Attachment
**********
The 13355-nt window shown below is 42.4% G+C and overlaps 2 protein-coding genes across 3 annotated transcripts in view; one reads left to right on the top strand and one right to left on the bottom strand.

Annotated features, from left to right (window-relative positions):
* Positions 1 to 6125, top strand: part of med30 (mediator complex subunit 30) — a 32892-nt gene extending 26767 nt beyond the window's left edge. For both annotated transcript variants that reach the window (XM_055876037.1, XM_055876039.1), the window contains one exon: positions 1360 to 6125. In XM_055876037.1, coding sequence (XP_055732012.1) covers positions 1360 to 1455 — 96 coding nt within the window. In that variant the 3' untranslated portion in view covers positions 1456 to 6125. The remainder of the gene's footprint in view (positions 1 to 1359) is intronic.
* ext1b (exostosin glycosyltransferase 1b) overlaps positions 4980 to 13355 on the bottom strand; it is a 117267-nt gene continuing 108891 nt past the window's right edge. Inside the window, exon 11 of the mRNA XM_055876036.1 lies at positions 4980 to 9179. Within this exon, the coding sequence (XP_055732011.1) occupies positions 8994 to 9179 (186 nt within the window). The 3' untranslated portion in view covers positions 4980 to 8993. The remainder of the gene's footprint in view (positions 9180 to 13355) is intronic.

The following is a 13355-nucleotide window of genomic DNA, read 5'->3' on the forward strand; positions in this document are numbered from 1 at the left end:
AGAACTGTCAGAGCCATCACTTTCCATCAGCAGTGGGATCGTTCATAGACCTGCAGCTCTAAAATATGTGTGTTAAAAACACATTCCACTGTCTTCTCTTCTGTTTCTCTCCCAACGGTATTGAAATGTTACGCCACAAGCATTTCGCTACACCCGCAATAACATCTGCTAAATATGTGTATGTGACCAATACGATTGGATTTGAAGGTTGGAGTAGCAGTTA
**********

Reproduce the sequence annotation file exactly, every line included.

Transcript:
The 13355-nt window shown below is 42.4% G+C and overlaps 2 protein-coding genes across 3 annotated transcripts in view; one reads left to right on the top strand and one right to left on the bottom strand.

Annotated features, from left to right (window-relative positions):
* Positions 1 to 6125, top strand: part of med30 (mediator complex subunit 30) — a 32892-nt gene extending 26767 nt beyond the window's left edge. For both annotated transcript variants that reach the window (XM_055876037.1, XM_055876039.1), the window contains one exon: positions 1360 to 6125. In XM_055876037.1, coding sequence (XP_055732012.1) covers positions 1360 to 1455 — 96 coding nt within the window. In that variant the 3' untranslated portion in view covers positions 1456 to 6125. The remainder of the gene's footprint in view (positions 1 to 1359) is intronic.
* ext1b (exostosin glycosyltransferase 1b) overlaps positions 4980 to 13355 on the bottom strand; it is a 117267-nt gene continuing 108891 nt past the window's right edge. Inside the window, exon 11 of the mRNA XM_055876036.1 lies at positions 4980 to 9179. Within this exon, the coding sequence (XP_055732011.1) occupies positions 8994 to 9179 (186 nt within the window). The 3' untranslated portion in view covers positions 4980 to 8993. The remainder of the gene's footprint in view (positions 9180 to 13355) is intronic.

The following is a 13355-nucleotide window of genomic DNA, read 5'->3' on the forward strand; positions in this document are numbered from 1 at the left end:
AGAACTGTCAGAGCCATCACTTTCCATCAGCAGTGGGATCGTTCATAGACCTGCAGCTCTAAAATATGTGTGTTAAAAACACATTCCACTGTCTTCTCTTCTGTTTCTCTCCCAACGGTATTGAAATGTTACGCCACAAGCATTTCGCTACACCCGCAATAACATCTGCTAAATATGTGTATGTGACCAATACGATTGGATTTGAAGGTTGGAGTAGCAGTTA